So, in essence, to the OSR antithief lobby, I guess they seem like collaborators ?
Really, although I dislike the way they did it (the skill system is a bolt on kludge, and very finicky to keep track of), 3E does make useful thieves that are about as usefully unrealistic/heroically exaggerated as the other classes from level one; which, as I've noted, is one hell of an improvement.
In fact, I like playing thieves in 3E (and 3.5); but then, I also think that in many ways, 3E is the logical goal of the style of gaming that D&D got its base from: hard core miniature and board gaming players; which includes me...and Gygax and arneson, FWIW. My main complaint is that unless one plays it all the time, the rules get foggy in ones head, and rules spotting and searching really starts to get in the way of play. Kind of like Star fleet battles, advanced squad leader, and vi. ( I pretty much had to give up playing SFB when I went into grad school, because there wasn't room for both.....not time, room. As in, my hard drive was over full. )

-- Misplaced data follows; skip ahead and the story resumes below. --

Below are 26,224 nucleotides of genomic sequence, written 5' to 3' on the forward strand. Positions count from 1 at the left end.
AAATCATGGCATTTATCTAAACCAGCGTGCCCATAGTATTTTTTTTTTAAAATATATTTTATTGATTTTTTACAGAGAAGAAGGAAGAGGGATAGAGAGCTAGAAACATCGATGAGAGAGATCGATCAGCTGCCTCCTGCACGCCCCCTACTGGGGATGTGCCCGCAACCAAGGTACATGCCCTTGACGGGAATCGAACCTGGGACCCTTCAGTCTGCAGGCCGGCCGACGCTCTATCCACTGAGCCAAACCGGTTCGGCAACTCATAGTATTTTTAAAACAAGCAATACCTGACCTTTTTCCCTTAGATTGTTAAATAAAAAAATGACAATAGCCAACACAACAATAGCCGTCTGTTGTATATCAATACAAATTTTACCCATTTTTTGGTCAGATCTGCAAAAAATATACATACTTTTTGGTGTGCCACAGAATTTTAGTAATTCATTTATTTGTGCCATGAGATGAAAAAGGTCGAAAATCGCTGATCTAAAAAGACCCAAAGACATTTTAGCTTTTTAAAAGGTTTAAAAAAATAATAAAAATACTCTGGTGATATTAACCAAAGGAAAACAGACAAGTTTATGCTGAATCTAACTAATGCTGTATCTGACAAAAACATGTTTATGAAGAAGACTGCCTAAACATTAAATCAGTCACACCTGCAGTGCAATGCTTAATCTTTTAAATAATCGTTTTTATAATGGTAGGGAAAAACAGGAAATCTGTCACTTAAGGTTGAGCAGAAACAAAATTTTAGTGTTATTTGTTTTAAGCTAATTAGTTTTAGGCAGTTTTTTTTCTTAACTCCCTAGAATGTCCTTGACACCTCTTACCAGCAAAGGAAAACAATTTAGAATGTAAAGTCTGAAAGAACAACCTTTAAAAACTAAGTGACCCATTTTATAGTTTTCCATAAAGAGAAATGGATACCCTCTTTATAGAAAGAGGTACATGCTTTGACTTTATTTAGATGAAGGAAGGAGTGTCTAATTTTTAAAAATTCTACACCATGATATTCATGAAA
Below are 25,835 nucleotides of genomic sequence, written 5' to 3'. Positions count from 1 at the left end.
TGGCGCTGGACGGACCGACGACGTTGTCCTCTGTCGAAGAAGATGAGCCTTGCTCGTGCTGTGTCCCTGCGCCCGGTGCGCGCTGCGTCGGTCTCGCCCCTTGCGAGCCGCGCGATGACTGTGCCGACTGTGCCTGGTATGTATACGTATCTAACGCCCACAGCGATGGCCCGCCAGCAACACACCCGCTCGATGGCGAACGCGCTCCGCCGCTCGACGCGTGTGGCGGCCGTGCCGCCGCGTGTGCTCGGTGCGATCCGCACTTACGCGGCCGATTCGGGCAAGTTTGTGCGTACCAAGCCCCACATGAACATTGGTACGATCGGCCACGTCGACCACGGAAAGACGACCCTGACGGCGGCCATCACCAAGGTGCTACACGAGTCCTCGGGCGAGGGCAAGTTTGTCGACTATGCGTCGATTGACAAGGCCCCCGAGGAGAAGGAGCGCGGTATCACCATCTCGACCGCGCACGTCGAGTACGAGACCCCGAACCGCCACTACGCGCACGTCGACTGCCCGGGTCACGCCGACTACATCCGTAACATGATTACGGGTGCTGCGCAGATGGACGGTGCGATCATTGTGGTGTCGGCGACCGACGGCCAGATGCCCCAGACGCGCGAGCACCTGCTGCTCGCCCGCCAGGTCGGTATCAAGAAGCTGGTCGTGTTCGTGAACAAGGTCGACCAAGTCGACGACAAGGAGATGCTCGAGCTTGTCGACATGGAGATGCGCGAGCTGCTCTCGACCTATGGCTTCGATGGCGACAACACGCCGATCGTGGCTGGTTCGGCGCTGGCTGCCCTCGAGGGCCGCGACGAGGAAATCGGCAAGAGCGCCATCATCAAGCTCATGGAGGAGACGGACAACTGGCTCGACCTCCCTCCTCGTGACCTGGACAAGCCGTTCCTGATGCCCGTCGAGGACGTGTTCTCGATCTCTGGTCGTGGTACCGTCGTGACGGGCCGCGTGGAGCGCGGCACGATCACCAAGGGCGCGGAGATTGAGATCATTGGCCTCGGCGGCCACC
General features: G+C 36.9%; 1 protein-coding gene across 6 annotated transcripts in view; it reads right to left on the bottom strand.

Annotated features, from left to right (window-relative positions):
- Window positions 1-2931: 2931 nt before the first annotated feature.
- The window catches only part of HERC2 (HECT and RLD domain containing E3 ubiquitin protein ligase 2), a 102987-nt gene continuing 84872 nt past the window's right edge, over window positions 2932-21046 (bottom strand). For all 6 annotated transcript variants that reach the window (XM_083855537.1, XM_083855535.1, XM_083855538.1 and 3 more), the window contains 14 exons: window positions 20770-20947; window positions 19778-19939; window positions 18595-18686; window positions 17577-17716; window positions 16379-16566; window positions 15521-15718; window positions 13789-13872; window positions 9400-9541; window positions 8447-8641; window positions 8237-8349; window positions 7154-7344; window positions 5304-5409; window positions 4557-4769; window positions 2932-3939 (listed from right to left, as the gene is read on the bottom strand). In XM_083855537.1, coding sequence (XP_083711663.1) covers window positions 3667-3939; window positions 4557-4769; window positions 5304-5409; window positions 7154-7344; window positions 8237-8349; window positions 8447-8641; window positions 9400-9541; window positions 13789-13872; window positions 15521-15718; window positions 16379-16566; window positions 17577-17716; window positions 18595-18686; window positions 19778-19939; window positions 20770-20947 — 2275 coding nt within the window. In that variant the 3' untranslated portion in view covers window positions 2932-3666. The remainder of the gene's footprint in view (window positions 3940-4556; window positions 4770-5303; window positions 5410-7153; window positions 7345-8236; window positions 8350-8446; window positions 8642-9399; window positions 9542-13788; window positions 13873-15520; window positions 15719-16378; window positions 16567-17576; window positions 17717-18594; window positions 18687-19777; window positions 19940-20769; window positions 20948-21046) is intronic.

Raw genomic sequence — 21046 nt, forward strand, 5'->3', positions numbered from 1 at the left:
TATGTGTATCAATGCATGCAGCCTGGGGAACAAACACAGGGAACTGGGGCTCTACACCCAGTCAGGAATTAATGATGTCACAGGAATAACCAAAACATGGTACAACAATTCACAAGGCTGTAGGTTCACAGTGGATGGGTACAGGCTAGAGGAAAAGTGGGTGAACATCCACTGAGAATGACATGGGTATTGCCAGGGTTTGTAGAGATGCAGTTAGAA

That said, the best parts of 3E for the thief are really twofold: feats, and not starting off as a bumbling fool. The implementation of skills is lacking, but on the whole, it makes thieves (excuse me: Rogues) quite effective out the gate -sure they have corresponding gaps, but that's what being a specialist is all about. And feats are one of the big things I like best about 3E. Really, I think that but for feat bloat, the feat system could absorb the skill system, and give a very nice system for customizing classes. Wonder what that could offer to a rules lite or )D&D sensibility style set of rules.
Okay, that's enough for tonight. BTW, hello to the new readers and commenters ! Nice to get an anonymous comment that isn't tying to sell me viagra.... ;)